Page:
World Heart Day 2020: What Are the Symptoms of a Silent Heart Attack

A heart attack does not always occur with obvious symptoms. When a heart attack has minimal, unrecognized or no symptoms, it is called a silent heart attack or silent ischemia. During a silent heart attack, one may not face the typical symptoms that are associated with a heart attack like chest pain and shortness of breath.

Those who have had a silent heart attack may experience indigestion, flu-like symptoms or a strained chest muscle. However, you should know that just like any other heart attack, a silent heart attack involves blockage of blood flow to one’s heart and it could cause damage to the heart muscle.

Let us have a look at some of the symptoms of a silent heart attack:

Difficulty in breathing and dizziness: There may be times when shortness of breath occurs without any sign of chest pain. This might be a sign that the heart is not able to pump blood to the rest of the body. Dizziness or a feeling of lightheadedness can also be a symptom of a silent heart attack.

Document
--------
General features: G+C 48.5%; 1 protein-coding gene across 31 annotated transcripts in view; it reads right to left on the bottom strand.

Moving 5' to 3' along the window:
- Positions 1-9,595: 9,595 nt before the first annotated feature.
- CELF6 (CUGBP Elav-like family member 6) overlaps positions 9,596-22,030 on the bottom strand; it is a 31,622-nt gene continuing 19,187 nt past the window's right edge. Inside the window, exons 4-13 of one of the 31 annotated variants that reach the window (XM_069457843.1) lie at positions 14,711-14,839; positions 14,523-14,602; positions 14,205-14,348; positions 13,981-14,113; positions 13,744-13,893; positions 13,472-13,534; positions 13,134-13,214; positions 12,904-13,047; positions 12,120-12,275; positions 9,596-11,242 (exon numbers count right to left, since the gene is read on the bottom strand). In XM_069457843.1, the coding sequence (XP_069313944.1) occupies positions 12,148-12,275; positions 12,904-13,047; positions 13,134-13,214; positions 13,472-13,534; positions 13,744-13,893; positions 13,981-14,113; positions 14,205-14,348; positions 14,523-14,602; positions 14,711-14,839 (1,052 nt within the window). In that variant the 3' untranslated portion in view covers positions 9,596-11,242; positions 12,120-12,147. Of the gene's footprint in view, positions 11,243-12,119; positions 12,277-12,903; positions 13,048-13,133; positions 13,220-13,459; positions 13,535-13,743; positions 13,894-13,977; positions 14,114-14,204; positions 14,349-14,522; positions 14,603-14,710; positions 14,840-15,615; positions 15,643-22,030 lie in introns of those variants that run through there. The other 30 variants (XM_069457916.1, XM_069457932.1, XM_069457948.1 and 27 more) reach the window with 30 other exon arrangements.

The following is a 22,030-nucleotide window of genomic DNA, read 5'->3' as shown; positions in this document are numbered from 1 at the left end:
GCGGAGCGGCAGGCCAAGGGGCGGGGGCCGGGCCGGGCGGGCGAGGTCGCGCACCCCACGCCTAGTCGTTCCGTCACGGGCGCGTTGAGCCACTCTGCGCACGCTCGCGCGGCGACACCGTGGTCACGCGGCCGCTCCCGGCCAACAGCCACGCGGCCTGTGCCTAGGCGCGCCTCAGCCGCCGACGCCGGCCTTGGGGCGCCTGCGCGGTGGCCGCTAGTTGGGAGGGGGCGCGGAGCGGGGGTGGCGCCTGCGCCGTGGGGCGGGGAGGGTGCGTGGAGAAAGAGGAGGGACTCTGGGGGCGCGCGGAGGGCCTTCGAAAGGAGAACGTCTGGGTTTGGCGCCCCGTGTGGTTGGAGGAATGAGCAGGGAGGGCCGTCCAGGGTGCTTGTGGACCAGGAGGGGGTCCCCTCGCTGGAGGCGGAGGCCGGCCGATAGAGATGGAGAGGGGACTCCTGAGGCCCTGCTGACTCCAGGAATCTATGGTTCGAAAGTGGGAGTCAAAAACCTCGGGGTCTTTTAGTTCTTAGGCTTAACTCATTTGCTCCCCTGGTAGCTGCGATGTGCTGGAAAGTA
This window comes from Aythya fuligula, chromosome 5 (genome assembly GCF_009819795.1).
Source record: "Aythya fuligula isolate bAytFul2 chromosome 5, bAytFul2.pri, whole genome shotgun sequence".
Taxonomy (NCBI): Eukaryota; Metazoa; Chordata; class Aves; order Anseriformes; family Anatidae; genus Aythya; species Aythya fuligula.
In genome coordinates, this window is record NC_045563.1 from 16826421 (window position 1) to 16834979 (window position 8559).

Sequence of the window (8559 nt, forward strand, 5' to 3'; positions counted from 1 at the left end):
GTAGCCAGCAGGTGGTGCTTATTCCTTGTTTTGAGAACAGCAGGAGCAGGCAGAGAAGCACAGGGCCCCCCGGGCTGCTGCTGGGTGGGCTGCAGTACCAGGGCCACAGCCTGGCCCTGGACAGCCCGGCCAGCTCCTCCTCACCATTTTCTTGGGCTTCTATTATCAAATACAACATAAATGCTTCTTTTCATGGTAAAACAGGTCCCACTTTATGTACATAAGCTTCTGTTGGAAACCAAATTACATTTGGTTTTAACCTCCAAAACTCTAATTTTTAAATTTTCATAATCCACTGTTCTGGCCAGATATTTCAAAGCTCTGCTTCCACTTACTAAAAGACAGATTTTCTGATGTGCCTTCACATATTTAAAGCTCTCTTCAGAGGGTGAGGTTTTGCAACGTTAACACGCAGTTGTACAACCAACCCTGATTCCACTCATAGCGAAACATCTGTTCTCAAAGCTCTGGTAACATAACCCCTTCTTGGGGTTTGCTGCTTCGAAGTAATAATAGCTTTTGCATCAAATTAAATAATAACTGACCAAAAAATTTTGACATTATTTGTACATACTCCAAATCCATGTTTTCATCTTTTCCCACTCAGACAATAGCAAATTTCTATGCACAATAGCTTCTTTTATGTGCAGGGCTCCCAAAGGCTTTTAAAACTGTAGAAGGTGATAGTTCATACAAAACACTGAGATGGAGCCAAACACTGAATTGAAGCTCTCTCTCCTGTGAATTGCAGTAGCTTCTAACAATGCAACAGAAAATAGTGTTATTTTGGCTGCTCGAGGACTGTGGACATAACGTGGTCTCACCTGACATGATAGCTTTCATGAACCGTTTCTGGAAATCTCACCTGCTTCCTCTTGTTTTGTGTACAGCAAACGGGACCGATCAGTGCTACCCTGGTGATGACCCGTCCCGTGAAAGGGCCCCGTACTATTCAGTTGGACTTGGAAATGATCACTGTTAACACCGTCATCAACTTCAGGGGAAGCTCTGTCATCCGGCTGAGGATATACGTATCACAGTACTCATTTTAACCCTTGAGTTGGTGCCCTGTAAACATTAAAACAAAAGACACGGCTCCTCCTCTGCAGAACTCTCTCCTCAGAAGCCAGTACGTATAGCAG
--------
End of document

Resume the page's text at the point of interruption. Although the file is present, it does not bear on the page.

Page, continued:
Nausea and cold sweats: Throwing up, waking up in a cold sweat and nausea are usually signs of the flu but they may also be signs of a silent heart attack and it should not be ignored as it could give rise to a serious problem.
Chest pain, pressure, fullness or discomfort: Silent heart attacks involve mild pain or discomfort. One may also experience a feeling of pressure, squeezing or fullness. These symptoms usually start slowly and they keep going away and coming back with time.
Discomfort in other areas of the body: A heart attack does not always affect only the heart. Discomforts may be felt in various other parts throughout the body, which may make it difficult to identify as the symptoms of a heart attack. The various areas of the body where discomfort is faced include the arms, back, neck, jaw and stomach.
A silent heart attack may occur due to various reasons, some of which include:

High blood pressure
High cholesterol
Family history of heart disease
According to a study that was published in May 2016, approximately every second heart attack that is reported is silent in nature. Silent heart attacks can only be detected by an electrocardiogram (ECG); therefore, routine ECG check-ups make it easier to recognize them in any individual. A long-term ECG system with one to three lead system may not be as helpful as a 12-lead ECG in such cases. In comparison to normal cardiac monitoring, the 12-lead ECG shows the 3D electrical activity of the heart, which had been recorded from 12 different leads or viewpoints.

In order to prevent a future heart attack, it is necessary to relax and stay calm since both the body and heart need that. One should call their doctor right away in case they recognize any of the aforementioned symptoms of a silent heart attack. Silent heart attacks can be avoided when we are aware of the risk factors, understand how our bodies work and exercise regularly.